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A Brief History Of The Toronto International Film Festival
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A Brief History Of The Toronto International Film Festival

Picture of Alix Hall
Updated: 23 December 2016
In the four decades since the Toronto International Film Festival, otherwise known as TIFF, was founded in 1976, it has grown by leaps and bounds to emerge as one of the most respected film festivals across the globe. As one of Canada‘s premier cultural institutions, TIFF delivers programming 365 days a year, and has firmly put Toronto on the cinematic map. Here, we take a look at the history of TIFF, more than four decades after its inaugural festival.

Early Days: ‘Festival of Festivals’

Originally dubbed the ‘Festival of Festivals,’ TIFF was founded in 1976 at the Windsor Arms Hotel. The festival began as a collection of the best flicks from film festivals around the world, and had an attendance of 35,000 in its inaugural year. The very first opening night film, Cousin Cousine (1975), screened at the Ontario Place Cinesphere.

Cousin, Cousine (1975) | © Gaumont Films
Cousin Cousine (1975) | © Gaumont Films

However, Hollywood studios were reluctant to send along submissions to TIFF because of concerns that Toronto audiences would be too ‘parochial’ for their content – reinforcing the reputation of Canadians being a collective group of goodie-two-shoes. TIFF organizers worked steadfastly at bringing the best national and international films to the festival, through consistent investment and promotion.

1994: Big Changes for TIFF

In 1994, the name ‘Festival of Festivals’ was replaced with the ‘Toronto International Film Festival.’ This name change allowed TIFF to firmly establish itself alongside other major, leading film festivals, such as Utah’s Sundance Film Festival, and the Festival de Cannes (Cannes Film Festival).

In the same year, Piers Handling took over TIFF’s helm as Director and Chief Executive Officer. Under his direction, which coincided with 1994’s rebranding, TIFF has grown both operationally and artistically, and has become an internationally renowned cultural institution. In 2014, Handling received the Order of Ontario – the province’s highest official honour.

Piers Handling and Norman Jewison onstage at TIFF Bell Lightbox | © Canadian Film Centre/Flickr
Piers Handling and Norman Jewison onstage at TIFF Bell Lightbox | © Canadian Film Centre/Flickr

The Celebrities

When TIFF hits the city each September, locals will note a sharp increase in celebrity sightings. From favourite Canadians and frequent TIFF fixtures – including Rachel McAdams, Ryan Gosling, Atom Egoyan, and Sarah Polley, to major Hollywood stars, such as Brad Pitt, Natalie Portman, George Clooney, and Benedict Cumberbatch – TIFF is the spot to catch some of the film world’s most celebrated stars. It was in 1977, however, when TIFF (then the Festival of Festivals) had its first visit from a celebrity. That celeb? None other than original cool guy, Henry Winkler, otherwise known as ‘The Fonz.’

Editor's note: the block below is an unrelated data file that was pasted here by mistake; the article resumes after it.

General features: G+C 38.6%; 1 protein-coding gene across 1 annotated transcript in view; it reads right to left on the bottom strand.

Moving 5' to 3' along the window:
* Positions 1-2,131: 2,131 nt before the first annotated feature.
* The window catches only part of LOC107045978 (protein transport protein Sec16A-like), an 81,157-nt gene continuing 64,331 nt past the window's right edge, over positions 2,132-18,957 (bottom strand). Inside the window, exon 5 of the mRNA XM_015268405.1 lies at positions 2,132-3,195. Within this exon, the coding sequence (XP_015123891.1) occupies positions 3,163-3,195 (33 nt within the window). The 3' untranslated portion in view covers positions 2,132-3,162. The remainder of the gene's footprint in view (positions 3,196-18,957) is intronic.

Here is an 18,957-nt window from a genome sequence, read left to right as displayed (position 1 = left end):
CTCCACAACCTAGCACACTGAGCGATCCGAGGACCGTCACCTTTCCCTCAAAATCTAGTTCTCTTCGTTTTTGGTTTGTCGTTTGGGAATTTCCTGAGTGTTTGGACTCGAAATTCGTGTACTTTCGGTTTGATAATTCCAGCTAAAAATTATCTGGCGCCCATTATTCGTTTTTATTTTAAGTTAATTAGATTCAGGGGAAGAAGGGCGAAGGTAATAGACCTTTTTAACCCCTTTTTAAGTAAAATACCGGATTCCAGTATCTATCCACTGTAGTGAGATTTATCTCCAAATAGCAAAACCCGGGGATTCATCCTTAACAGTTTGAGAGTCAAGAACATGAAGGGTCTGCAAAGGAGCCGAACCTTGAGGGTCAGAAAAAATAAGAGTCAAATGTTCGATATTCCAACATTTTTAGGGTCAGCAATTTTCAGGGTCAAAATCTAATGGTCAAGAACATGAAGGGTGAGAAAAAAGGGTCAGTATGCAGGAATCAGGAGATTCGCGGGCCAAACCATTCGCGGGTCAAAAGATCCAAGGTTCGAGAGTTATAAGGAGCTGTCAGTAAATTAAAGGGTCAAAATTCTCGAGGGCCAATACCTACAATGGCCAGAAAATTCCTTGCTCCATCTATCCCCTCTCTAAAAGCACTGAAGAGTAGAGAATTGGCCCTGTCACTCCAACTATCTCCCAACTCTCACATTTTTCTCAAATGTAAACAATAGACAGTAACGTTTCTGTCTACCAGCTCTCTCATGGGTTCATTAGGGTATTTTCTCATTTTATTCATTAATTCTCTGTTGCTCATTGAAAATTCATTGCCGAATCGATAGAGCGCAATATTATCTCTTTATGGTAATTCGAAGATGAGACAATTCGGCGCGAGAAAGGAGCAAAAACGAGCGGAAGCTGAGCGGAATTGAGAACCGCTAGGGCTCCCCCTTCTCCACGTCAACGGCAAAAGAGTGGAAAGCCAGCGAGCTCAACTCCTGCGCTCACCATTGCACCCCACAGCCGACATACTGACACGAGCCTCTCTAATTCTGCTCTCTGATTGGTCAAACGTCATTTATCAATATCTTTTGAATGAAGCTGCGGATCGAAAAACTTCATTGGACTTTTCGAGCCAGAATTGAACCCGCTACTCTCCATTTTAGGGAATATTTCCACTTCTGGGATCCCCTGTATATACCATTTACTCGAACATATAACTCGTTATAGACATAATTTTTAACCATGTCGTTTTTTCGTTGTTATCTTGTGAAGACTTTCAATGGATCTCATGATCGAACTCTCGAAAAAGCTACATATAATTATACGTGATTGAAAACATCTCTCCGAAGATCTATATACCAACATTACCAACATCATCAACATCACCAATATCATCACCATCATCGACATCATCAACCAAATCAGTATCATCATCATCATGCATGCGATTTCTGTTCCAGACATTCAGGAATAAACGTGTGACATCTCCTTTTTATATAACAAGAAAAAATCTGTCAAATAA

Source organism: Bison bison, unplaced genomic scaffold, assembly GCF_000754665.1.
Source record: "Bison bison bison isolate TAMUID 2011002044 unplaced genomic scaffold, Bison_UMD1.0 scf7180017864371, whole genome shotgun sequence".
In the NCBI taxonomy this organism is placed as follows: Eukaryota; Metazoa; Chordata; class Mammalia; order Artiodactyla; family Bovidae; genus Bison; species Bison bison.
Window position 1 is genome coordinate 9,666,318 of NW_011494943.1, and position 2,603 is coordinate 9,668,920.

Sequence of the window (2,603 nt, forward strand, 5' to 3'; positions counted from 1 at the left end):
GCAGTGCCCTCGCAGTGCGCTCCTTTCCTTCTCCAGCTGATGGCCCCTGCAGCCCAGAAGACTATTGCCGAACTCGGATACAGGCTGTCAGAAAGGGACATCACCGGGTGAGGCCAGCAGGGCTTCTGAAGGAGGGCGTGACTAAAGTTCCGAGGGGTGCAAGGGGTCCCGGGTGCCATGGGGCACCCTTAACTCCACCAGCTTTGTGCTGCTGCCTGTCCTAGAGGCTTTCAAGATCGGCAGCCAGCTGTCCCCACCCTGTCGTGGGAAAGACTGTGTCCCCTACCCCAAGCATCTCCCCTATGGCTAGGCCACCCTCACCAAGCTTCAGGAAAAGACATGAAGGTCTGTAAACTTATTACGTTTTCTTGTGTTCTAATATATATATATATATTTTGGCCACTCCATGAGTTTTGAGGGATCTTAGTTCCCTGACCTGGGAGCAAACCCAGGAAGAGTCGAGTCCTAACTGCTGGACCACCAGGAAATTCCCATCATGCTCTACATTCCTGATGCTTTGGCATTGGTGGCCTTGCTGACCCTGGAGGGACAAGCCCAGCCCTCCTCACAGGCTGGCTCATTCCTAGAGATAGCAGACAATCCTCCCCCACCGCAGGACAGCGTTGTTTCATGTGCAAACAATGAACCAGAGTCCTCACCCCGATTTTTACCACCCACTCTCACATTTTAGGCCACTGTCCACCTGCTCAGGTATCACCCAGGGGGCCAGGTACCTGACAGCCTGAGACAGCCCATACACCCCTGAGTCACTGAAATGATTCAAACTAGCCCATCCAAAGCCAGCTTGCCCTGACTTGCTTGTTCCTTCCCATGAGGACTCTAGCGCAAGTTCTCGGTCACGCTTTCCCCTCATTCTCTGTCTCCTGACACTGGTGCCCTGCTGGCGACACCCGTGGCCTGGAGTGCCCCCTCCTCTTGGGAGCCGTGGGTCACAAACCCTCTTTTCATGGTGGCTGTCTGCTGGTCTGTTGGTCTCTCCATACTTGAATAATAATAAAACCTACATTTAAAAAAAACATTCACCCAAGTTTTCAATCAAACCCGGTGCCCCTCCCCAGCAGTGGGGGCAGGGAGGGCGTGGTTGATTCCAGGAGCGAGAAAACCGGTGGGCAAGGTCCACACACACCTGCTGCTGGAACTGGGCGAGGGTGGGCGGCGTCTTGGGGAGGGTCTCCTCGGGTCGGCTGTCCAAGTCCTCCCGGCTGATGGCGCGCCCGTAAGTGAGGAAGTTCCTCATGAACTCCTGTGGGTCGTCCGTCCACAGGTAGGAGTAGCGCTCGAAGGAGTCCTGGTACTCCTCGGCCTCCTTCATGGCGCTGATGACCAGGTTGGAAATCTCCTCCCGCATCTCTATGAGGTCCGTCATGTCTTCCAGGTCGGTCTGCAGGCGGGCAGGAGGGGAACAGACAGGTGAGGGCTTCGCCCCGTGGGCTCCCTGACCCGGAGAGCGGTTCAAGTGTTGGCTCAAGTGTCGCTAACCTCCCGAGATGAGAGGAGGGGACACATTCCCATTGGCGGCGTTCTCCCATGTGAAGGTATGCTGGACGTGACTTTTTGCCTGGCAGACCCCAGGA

The TIFF Bell Lightbox

In 2007, the Festival Group began construction on TIFF Bell Lightbox, the new TIFF facility, on the corner of King and John Streets. The land was donated by the family of Ghostbusters director Ivan Reitman. The $181 million facility is named after its founding sponsor, with additional support coming from both the Government of Ontario and Canada.

The TIFF Bell Lightbox officially opened its doors in 2010, providing extensive galleries, cinemas, archives and more. The five-storey building boasts five cinemas, two gallery spaces, film archives, a huge reference library, a film lab facility, research centre and more. Visitors will also find a gift shop, two restaurants, a lounge and café. The TIFF Bell Lightbox gave TIFF a permanent home and allows for expanding programming – TIFF delivers 365 days of events on an annual basis. From screenings and lectures, to discussions and festivals, workshops and industry support.

TIFF Bell Lightbox | Courtesy of TIFF
TIFF Bell Lightbox | Courtesy of TIFF

TIFF’s Growth

There’s no doubt that TIFF now plays a major role in Hollywood’s marketing machine. TIFF’s People’s Choice Award has become a predictor of which film will take home many of the big wins at major film awards, including the Academy Awards and the Golden Globes. From Room, to the The King’s Speech, Slumdog Millionaire, Precious, and Silver Linings Playbook, TIFF’s audiences have become award-season tellers.

Room | © A24
Room | © A24

Unsurprisingly, TIFF’s revenue has grown exponentially over the festival’s history. In 2007, it was announced that TIFF generated an estimated annual impact of $67 million CAD. Just four years later, in 2011, the benefit had grown to $170 million. TIFF shows no signs of slowing down, so only expect bigger and better things to come from Toronto’s leading film organization.